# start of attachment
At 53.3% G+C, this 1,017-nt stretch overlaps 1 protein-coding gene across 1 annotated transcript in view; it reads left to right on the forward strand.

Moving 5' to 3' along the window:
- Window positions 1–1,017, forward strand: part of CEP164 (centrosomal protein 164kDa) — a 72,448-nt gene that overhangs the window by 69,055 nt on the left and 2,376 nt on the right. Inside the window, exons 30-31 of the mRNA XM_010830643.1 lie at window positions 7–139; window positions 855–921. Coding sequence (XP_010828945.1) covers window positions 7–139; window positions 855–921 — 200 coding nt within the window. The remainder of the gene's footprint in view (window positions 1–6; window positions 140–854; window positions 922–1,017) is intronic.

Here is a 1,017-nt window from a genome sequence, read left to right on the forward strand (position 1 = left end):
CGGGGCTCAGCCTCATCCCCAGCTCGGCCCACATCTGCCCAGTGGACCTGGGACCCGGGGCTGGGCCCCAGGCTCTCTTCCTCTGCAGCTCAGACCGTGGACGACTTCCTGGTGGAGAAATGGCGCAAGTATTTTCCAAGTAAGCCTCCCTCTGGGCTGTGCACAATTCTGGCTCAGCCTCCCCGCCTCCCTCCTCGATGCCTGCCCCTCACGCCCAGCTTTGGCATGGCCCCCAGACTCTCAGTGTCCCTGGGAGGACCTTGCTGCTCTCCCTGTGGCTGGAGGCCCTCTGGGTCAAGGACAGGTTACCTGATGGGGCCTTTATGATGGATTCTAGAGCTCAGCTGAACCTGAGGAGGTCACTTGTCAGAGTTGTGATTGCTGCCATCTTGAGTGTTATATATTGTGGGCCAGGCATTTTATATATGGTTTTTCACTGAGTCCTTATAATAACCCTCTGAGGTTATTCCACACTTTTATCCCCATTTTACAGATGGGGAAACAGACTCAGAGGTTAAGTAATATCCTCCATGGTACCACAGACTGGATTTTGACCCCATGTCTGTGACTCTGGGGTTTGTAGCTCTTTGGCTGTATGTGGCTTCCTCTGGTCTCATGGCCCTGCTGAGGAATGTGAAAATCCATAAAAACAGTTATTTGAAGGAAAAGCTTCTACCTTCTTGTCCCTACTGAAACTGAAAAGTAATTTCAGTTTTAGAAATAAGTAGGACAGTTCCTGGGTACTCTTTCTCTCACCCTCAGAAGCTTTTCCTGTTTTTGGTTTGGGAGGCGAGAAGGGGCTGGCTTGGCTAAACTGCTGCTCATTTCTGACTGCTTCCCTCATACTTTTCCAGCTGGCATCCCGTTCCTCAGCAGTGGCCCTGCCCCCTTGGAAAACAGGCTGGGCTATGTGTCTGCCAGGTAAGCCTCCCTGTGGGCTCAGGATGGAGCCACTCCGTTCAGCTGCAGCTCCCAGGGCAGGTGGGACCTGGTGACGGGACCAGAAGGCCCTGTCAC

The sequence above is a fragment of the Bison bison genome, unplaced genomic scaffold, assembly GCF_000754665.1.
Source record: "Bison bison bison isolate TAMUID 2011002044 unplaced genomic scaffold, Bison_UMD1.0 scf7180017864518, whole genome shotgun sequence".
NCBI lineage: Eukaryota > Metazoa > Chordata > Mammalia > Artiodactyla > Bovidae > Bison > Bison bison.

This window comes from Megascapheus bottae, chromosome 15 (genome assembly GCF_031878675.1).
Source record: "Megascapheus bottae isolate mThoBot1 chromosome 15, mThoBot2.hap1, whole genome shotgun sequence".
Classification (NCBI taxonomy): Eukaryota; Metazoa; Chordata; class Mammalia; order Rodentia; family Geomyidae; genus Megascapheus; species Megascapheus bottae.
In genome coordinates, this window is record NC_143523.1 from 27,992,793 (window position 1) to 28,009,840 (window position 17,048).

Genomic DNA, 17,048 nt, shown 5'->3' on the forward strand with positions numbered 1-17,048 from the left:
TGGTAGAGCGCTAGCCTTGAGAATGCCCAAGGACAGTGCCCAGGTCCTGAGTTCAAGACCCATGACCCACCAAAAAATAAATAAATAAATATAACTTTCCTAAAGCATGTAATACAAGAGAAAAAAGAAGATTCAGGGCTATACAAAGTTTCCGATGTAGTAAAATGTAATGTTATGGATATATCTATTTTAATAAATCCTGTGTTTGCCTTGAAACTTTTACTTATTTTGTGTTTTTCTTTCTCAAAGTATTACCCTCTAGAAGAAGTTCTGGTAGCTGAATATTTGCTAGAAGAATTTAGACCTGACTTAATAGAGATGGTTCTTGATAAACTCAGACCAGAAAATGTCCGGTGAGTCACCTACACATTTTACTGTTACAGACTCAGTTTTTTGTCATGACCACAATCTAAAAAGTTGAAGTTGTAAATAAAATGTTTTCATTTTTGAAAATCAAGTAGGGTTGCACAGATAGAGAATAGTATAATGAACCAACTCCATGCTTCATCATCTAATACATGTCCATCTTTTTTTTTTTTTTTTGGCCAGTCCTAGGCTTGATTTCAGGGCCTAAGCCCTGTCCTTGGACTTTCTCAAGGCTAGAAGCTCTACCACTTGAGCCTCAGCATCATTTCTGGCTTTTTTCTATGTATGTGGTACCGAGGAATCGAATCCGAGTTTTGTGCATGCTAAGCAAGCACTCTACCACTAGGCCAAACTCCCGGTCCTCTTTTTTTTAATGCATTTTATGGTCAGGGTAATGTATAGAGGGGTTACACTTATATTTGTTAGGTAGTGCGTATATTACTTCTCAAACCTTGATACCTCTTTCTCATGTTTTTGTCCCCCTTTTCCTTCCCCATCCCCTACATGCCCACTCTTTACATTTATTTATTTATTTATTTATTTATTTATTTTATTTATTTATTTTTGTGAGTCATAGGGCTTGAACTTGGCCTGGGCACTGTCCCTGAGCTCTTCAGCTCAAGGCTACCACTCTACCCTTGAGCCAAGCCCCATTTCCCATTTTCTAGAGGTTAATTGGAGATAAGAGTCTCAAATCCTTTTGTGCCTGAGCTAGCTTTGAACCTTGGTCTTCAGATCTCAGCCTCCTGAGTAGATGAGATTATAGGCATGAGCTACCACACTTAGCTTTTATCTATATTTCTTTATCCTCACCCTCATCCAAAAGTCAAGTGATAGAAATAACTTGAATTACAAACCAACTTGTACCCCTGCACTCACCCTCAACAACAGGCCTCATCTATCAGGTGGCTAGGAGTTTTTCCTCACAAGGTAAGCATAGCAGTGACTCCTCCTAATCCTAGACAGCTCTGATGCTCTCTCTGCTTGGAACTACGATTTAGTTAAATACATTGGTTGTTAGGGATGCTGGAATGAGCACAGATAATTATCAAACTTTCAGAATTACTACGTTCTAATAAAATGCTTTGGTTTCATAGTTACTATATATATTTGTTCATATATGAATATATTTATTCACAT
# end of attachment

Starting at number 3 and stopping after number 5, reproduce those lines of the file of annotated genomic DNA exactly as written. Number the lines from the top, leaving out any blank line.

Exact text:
- Window positions 1–1,017, forward strand: part of CEP164 (centrosomal protein 164kDa) — a 72,448-nt gene that overhangs the window by 69,055 nt on the left and 2,376 nt on the right. Inside the window, exons 30-31 of the mRNA XM_010830643.1 lie at window positions 7–139; window positions 855–921. Coding sequence (XP_010828945.1) covers window positions 7–139; window positions 855–921 — 200 coding nt within the window. The remainder of the gene's footprint in view (window positions 1–6; window positions 140–854; window positions 922–1,017) is intronic.

Here is a 1,017-nt window from a genome sequence, read left to right on the forward strand (position 1 = left end):
CGGGGCTCAGCCTCATCCCCAGCTCGGCCCACATCTGCCCAGTGGACCTGGGACCCGGGGCTGGGCCCCAGGCTCTCTTCCTCTGCAGCTCAGACCGTGGACGACTTCCTGGTGGAGAAATGGCGCAAGTATTTTCCAAGTAAGCCTCCCTCTGGGCTGTGCACAATTCTGGCTCAGCCTCCCCGCCTCCCTCCTCGATGCCTGCCCCTCACGCCCAGCTTTGGCATGGCCCCCAGACTCTCAGTGTCCCTGGGAGGACCTTGCTGCTCTCCCTGTGGCTGGAGGCCCTCTGGGTCAAGGACAGGTTACCTGATGGGGCCTTTATGATGGATTCTAGAGCTCAGCTGAACCTGAGGAGGTCACTTGTCAGAGTTGTGATTGCTGCCATCTTGAGTGTTATATATTGTGGGCCAGGCATTTTATATATGGTTTTTCACTGAGTCCTTATAATAACCCTCTGAGGTTATTCCACACTTTTATCCCCATTTTACAGATGGGGAAACAGACTCAGAGGTTAAGTAATATCCTCCATGGTACCACAGACTGGATTTTGACCCCATGTCTGTGACTCTGGGGTTTGTAGCTCTTTGGCTGTATGTGGCTTCCTCTGGTCTCATGGCCCTGCTGAGGAATGTGAAAATCCATAAAAACAGTTATTTGAAGGAAAAGCTTCTACCTTCTTGTCCCTACTGAAACTGAAAAGTAATTTCAGTTTTAGAAATAAGTAGGACAGTTCCTGGGTACTCTTTCTCTCACCCTCAGAAGCTTTTCCTGTTTTTGGTTTGGGAGGCGAGAAGGGGCTGGCTTGGCTAAACTGCTGCTCATTTCTGACTGCTTCCCTCATACTTTTCCAGCTGGCATCCCGTTCCTCAGCAGTGGCCCTGCCCCCTTGGAAAACAGGCTGGGCTATGTGTCTGCCAGGTAAGCCTCCCTGTGGGCTCAGGATGGAGCCACTCCGTTCAGCTGCAGCTCCCAGGGCAGGTGGGACCTGGTGACGGGACCAGAAGGCCCTGTCAC